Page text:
St Finbarr's captain Maguire hails debutant keeper Kerins for managing the game superbly

St Finbarr's captain Maguire hails debutant keeper Kerins for managing the game superbly
Barrs goalkeeper John Kerins in action against Carbery Rangers. Picture: Eddie O'Hare

ST FINBARR'S captain, Ian Maguire, praised Stephen Sherlock's 10-point contribution to their county senior football championship victory over Carbery Rangers at Páirc Uí Chaoimh at the weekend.

The star forward kicked six crucial points against the wind in the second-half after mixing the good with the bad in an erratic opening half display, which summed up the 'Barr's display in the period.

Sherlock scored all four points from placed balls, but missed a number of other chances from play and frees to leave the 'Barr's trailing by 0-8 to 0-4 after playing with the wind.

“I am very hard on Stephen,” said Maguire. “We've great time for him at the club. If he doesn't deliver we're under pressure and he knows that.

“Things weren't going right for him in the first-half, but Stephen really stood up in the second.

“The sign of any good forward, be it at inter-county or club level, is that they stick at it and Stephen went for it no matter what.

“People must remember he's only 22 and I thought he stood up to be counted, leading the forward line.” Maguire was also quick to compliment others, like youngster Eoghan McGreevey, who also did very well.

“Conor Dennehy came on and did a great job on marking John O'Rourke, sticking with him throughout while Sam Ryan did his usual good job on John Hayes.

“And I must mention John Kerins, who had his first senior start and did very well. He managed the game superbly.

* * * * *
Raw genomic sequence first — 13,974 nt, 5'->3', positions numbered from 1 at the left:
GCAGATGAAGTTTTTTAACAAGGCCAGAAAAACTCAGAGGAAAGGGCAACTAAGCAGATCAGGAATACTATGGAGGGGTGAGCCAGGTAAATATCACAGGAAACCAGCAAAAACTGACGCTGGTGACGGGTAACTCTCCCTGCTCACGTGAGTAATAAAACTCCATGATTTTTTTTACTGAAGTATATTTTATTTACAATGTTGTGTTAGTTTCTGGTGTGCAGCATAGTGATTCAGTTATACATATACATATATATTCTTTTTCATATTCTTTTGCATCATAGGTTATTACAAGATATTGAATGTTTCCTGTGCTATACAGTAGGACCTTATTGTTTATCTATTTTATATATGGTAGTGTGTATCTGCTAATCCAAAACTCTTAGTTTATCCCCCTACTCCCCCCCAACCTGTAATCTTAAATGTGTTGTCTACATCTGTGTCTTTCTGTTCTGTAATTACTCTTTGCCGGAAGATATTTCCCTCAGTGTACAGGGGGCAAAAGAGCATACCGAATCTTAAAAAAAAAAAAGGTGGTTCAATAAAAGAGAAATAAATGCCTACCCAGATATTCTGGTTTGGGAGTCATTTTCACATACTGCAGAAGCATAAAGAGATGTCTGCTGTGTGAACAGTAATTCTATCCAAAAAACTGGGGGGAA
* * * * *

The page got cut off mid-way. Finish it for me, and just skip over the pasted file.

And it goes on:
“Eric Barrett, the goalkeeping coach, Declan Murphy, James McDonnell and John are a tight group who've worked hard all year and I'm just delighted it well for John.” 

The 'Barr's are now in their third county final in 12 months, having lost to Nemo Rangers in a replay last season.

“We were a bit nervous coming in, but quietly confident at the same time. Clearly, we were in a bad position at half-time though only four points down at the same time.

“There was no panic because we had two good goal-scoring opportunities in the first-half and we still hadn't clicked into gear.

“We knew we had to up the gears a small bit. In the first-half I just couldn't get my hands on the ball.

“In the second, we had to work harder, support the runners and I think people saw our running game at its best.

“I just don't know why we can't put 60 minutes together. It's either 30, 45 or 15 and we seem to be stumbling our way to the finishing line this year.

“There are lessons there. Carbery Rangers play at their own pace and we needed to turn the screw.

“Stephen started converting tough frees and suddenly we were up and motoring.

“It's a good sign of our team that whatever about talent we do have courage in abundance.” 

Maguire and company await the result of the other semi-final between Duhallow and Castlehaven which ended level.

The skipper doesn't believe it's an advantage that they can keep an eye on their final opponents.

“We saw Carbery Rangers against Clonakilty in the quarter-final and they hardly put a foot wrong in the first-half.

“But, it was only when we looked at the video that we noticed other aspects. Either way both Duhallow and the Haven are very experienced teams,” Maguire concluded.

The final is on Sunday, the 28th, preceded by the intermediate decider.

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